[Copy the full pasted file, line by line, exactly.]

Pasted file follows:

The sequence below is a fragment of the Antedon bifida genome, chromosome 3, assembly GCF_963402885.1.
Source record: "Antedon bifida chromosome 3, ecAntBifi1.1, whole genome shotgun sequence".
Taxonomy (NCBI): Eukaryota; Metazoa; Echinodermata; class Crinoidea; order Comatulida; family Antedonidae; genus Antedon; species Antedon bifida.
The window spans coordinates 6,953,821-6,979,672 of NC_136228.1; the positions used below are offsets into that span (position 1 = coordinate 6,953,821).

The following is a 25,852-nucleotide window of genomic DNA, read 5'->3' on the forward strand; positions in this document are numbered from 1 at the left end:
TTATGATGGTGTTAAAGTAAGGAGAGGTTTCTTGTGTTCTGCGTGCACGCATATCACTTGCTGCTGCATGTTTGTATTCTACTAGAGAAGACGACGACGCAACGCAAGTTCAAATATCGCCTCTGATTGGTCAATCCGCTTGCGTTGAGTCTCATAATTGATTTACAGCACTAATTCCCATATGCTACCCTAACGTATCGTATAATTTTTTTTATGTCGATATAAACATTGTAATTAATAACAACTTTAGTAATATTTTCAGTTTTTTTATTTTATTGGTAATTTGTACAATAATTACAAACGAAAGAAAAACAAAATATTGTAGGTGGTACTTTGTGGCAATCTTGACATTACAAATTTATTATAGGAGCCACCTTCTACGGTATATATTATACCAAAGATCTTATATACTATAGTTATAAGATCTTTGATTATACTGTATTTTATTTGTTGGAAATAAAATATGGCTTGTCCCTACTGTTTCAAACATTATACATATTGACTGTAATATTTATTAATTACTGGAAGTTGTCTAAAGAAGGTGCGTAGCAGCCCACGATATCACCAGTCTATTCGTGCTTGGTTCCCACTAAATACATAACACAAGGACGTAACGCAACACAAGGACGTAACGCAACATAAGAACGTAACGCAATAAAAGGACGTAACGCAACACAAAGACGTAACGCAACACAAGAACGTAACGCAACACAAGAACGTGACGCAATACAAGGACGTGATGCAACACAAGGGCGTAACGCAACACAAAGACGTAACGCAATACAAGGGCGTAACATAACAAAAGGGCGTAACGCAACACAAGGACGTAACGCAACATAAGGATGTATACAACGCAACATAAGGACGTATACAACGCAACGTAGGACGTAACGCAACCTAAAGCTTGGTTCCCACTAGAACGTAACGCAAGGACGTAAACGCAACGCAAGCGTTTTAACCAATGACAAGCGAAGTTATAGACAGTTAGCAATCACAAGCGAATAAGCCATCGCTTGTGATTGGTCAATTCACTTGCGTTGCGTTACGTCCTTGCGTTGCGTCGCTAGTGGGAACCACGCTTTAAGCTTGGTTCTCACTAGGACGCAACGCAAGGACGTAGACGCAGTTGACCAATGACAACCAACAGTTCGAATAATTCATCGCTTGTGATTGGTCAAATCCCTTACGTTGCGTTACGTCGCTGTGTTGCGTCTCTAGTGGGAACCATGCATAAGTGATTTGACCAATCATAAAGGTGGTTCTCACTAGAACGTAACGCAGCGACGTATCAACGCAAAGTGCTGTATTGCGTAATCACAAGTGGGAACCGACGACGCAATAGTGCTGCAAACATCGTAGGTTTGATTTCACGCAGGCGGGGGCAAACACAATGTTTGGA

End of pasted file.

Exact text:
The sequence below is a fragment of the Antedon bifida genome, chromosome 3, assembly GCF_963402885.1.
Source record: "Antedon bifida chromosome 3, ecAntBifi1.1, whole genome shotgun sequence".
Taxonomy (NCBI): Eukaryota; Metazoa; Echinodermata; class Crinoidea; order Comatulida; family Antedonidae; genus Antedon; species Antedon bifida.
The window spans coordinates 6,953,821-6,979,672 of NC_136228.1; the positions used below are offsets into that span (position 1 = coordinate 6,953,821).

The following is a 25,852-nucleotide window of genomic DNA, read 5'->3' on the forward strand; positions in this document are numbered from 1 at the left end:
TTATGATGGTGTTAAAGTAAGGAGAGGTTTCTTGTGTTCTGCGTGCACGCATATCACTTGCTGCTGCATGTTTGTATTCTACTAGAGAAGACGACGACGCAACGCAAGTTCAAATATCGCCTCTGATTGGTCAATCCGCTTGCGTTGAGTCTCATAATTGATTTACAGCACTAATTCCCATATGCTACCCTAACGTATCGTATAATTTTTTTTATGTCGATATAAACATTGTAATTAATAACAACTTTAGTAATATTTTCAGTTTTTTTATTTTATTGGTAATTTGTACAATAATTACAAACGAAAGAAAAACAAAATATTGTAGGTGGTACTTTGTGGCAATCTTGACATTACAAATTTATTATAGGAGCCACCTTCTACGGTATATATTATACCAAAGATCTTATATACTATAGTTATAAGATCTTTGATTATACTGTATTTTATTTGTTGGAAATAAAATATGGCTTGTCCCTACTGTTTCAAACATTATACATATTGACTGTAATATTTATTAATTACTGGAAGTTGTCTAAAGAAGGTGCGTAGCAGCCCACGATATCACCAGTCTATTCGTGCTTGGTTCCCACTAAATACATAACACAAGGACGTAACGCAACACAAGGACGTAACGCAACATAAGAACGTAACGCAATAAAAGGACGTAACGCAACACAAAGACGTAACGCAACACAAGAACGTAACGCAACACAAGAACGTGACGCAATACAAGGACGTGATGCAACACAAGGGCGTAACGCAACACAAAGACGTAACGCAATACAAGGGCGTAACATAACAAAAGGGCGTAACGCAACACAAGGACGTAACGCAACATAAGGATGTATACAACGCAACATAAGGACGTATACAACGCAACGTAGGACGTAACGCAACCTAAAGCTTGGTTCCCACTAGAACGTAACGCAAGGACGTAAACGCAACGCAAGCGTTTTAACCAATGACAAGCGAAGTTATAGACAGTTAGCAATCACAAGCGAATAAGCCATCGCTTGTGATTGGTCAATTCACTTGCGTTGCGTTACGTCCTTGCGTTGCGTCGCTAGTGGGAACCACGCTTTAAGCTTGGTTCTCACTAGGACGCAACGCAAGGACGTAGACGCAGTTGACCAATGACAACCAACAGTTCGAATAATTCATCGCTTGTGATTGGTCAAATCCCTTACGTTGCGTTACGTCGCTGTGTTGCGTCTCTAGTGGGAACCATGCATAAGTGATTTGACCAATCATAAAGGTGGTTCTCACTAGAACGTAACGCAGCGACGTATCAACGCAAAGTGCTGTATTGCGTAATCACAAGTGGGAACCGACGACGCAATAGTGCTGCAAACATCGTAGGTTTGATTTCACGCAGGCGGGGGCAAACACAATGTTTGGA